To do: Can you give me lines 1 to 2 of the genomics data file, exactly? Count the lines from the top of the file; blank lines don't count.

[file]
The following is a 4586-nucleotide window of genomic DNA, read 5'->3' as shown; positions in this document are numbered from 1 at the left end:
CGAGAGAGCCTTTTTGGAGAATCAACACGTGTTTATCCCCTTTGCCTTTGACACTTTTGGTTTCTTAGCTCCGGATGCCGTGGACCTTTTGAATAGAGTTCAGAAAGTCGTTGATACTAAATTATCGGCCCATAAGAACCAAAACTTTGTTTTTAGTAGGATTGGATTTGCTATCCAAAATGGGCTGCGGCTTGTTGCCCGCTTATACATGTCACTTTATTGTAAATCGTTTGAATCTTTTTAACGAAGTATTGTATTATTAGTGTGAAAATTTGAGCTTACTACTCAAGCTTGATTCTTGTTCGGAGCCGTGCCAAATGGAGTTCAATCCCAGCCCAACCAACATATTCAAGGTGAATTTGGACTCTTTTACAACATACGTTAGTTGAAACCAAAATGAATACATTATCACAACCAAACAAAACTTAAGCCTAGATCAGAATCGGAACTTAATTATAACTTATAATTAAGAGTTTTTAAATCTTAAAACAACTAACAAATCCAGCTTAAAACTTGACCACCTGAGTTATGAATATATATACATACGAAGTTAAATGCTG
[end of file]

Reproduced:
The following is a 4586-nucleotide window of genomic DNA, read 5'->3' as shown; positions in this document are numbered from 1 at the left end:
CGAGAGAGCCTTTTTGGAGAATCAACACGTGTTTATCCCCTTTGCCTTTGACACTTTTGGTTTCTTAGCTCCGGATGCCGTGGACCTTTTGAATAGAGTTCAGAAAGTCGTTGATACTAAATTATCGGCCCATAAGAACCAAAACTTTGTTTTTAGTAGGATTGGATTTGCTATCCAAAATGGGCTGCGGCTTGTTGCCCGCTTATACATGTCACTTTATTGTAAATCGTTTGAATCTTTTTAACGAAGTATTGTATTATTAGTGTGAAAATTTGAGCTTACTACTCAAGCTTGATTCTTGTTCGGAGCCGTGCCAAATGGAGTTCAATCCCAGCCCAACCAACATATTCAAGGTGAATTTGGACTCTTTTACAACATACGTTAGTTGAAACCAAAATGAATACATTATCACAACCAAACAAAACTTAAGCCTAGATCAGAATCGGAACTTAATTATAACTTATAATTAAGAGTTTTTAAATCTTAAAACAACTAACAAATCCAGCTTAAAACTTGACCACCTGAGTTATGAATATATATACATACGAAGTTAAATGCTG